[Spi-private] Git repositories, website, puppet

Christopher Browne cbbrowne at gmail.com
Mon Nov 1 22:01:25 UTC 2010

On Sun, Oct 31, 2010 at 12:09 PM, Joerg Jaspert <joerg at spi-inc.org> wrote:
> You can find http://git.spi-inc.org/gitweb/ - a gitweb representation of
> some git repositories run by SPI.
> The first repository to note is board.git, which is intended to grow
> into a place where board members (and project associates) put files
> related to the SPI workings that don't fit elsewhere. You will see that
> there is a projects/ subdir, every SPI project *can* store SPI<->project
> related data there and the project advisor can write into their
> project's own subdir, not elsewhere.
> Right now you can only find the SPI letterhead we use as a template for
> new letters as well as one letter send on behalf of Debian there, but
> hey, we just started it.

Kudos!  I'd expect this to be a splendid place to put documents that
are to be public, including constitutional materials, resolutions,
minutes, and such.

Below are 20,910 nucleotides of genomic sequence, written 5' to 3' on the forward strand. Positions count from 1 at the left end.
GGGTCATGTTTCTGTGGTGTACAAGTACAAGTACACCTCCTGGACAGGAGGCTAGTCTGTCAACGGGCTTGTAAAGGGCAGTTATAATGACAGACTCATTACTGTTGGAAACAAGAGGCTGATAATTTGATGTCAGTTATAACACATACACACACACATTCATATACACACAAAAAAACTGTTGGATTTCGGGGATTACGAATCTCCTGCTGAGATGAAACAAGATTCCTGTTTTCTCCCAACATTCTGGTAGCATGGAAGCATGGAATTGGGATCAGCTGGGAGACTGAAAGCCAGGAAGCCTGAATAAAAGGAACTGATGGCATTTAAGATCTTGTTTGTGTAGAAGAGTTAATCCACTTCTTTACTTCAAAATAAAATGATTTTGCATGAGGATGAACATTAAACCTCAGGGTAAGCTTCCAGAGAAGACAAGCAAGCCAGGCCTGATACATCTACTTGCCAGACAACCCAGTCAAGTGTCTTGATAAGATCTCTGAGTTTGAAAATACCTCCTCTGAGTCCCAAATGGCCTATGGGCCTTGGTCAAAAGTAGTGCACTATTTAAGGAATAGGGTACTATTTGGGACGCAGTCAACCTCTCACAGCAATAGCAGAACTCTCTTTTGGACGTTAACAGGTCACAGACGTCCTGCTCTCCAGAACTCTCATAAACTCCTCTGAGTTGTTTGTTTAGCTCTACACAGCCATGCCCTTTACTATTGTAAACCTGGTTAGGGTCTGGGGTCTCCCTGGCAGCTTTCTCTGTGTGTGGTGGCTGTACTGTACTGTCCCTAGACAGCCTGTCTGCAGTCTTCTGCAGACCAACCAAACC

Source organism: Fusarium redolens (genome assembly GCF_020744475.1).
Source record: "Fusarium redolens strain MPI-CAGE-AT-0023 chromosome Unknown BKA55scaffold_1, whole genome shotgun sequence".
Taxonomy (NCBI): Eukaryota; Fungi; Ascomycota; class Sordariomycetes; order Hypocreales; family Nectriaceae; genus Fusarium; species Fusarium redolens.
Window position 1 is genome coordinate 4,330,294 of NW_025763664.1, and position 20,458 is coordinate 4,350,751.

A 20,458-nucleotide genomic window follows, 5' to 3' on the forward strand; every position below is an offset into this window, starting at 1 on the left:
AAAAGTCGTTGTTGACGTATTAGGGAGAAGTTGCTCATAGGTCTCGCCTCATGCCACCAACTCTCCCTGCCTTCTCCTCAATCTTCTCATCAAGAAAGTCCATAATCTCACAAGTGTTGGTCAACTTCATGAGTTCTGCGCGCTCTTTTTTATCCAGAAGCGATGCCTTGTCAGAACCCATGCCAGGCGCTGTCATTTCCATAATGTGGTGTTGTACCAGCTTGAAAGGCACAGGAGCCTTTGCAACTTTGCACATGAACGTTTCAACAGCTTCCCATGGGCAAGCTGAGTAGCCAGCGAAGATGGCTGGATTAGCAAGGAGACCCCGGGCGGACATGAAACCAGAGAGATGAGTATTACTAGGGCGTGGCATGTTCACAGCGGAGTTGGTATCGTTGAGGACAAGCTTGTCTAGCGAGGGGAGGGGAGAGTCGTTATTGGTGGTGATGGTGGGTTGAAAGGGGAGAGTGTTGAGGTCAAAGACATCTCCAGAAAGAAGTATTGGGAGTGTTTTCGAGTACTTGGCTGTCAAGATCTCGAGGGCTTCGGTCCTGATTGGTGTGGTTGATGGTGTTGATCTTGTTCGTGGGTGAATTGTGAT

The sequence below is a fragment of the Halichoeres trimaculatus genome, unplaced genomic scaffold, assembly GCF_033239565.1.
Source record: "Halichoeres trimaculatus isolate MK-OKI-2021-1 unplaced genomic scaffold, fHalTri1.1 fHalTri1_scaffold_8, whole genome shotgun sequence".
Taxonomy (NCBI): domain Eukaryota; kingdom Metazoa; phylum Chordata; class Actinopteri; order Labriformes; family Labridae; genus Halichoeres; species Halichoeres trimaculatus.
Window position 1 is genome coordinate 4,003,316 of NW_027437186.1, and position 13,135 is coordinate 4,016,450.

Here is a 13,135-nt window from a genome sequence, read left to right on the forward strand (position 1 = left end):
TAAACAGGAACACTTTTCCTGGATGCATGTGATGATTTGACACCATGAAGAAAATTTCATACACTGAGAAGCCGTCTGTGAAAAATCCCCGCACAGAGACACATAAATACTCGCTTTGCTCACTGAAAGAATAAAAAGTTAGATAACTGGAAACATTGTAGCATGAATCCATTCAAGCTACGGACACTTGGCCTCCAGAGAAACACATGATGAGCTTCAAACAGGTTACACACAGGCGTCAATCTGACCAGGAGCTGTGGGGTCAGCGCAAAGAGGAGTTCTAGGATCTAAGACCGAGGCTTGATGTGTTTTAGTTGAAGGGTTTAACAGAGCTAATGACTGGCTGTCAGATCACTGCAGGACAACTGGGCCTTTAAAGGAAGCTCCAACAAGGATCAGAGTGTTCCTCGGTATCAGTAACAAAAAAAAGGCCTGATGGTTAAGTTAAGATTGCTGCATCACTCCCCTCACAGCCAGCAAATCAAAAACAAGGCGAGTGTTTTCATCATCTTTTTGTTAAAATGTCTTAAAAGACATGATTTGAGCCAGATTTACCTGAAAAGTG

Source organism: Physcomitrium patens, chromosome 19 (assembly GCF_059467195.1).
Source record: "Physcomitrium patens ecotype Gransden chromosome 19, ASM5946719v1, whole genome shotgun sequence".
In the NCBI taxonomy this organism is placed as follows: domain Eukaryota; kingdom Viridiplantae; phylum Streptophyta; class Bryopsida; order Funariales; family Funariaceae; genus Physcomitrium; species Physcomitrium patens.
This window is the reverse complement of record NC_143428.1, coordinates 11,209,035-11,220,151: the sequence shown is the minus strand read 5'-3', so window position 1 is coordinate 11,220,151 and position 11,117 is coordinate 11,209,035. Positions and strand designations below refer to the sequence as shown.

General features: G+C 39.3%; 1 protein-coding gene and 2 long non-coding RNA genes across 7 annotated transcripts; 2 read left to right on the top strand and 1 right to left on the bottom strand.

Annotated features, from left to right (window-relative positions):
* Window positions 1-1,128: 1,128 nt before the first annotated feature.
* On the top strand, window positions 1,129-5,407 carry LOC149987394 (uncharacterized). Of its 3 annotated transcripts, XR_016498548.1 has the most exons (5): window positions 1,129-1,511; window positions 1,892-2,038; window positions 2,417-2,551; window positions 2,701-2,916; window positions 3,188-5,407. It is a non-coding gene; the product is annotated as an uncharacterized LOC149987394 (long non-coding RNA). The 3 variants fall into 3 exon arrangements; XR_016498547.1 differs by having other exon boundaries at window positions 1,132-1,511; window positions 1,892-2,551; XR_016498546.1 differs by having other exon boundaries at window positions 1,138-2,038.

My local LUG has been using a wiki to capture board minutes for a
couple years now, which, after reflection, seems rather inferior to
storing them as Plain Old Text files, version controlled.

> As you might have heard in various places already, we want to go away
> From our old Plone install and use something else. While the plans for
> this aren't entirely new, we finally got movement into it, thanks to
> Bdale and Jonathan. So the website.git is the second repository you can
> find there.

I think you'll want to be pretty "intentional" about usage of the
repository for this.

Personally, I have wound up using 2 repositories to manage my personal web site:

 - There's a repo which captures the "source code" form of my web
site.  I write it
   using DocBook, and have a makefile which transforms it into the "deployable"
   version.  The makefile includes a "make install" target, which
copies the HTML
   form over to...

 - A repo which captures "target form" of things.  This notably
includes the HTML form,
   but also png/jpeg files, some additional HTML that is
hand-generated, and some
   CGI-like stuff.

The first repo is never, in any fashion, visible to the world.  The
second periodically gets "git pushed" over to my web hosting provider
to indicate the new form of the site.

An important thing is to be clear on what parts are "source" and what
parts are "target" that are to be directly visible.  It's annoying to
receive patches for HTML when that's not intended as an editable form.

The "web team" doubtless needs to determine how they wish to manage
the site, and the relationship between that and what is deployed.
Hopefully these aren't too much more than a Makefile apart :-).

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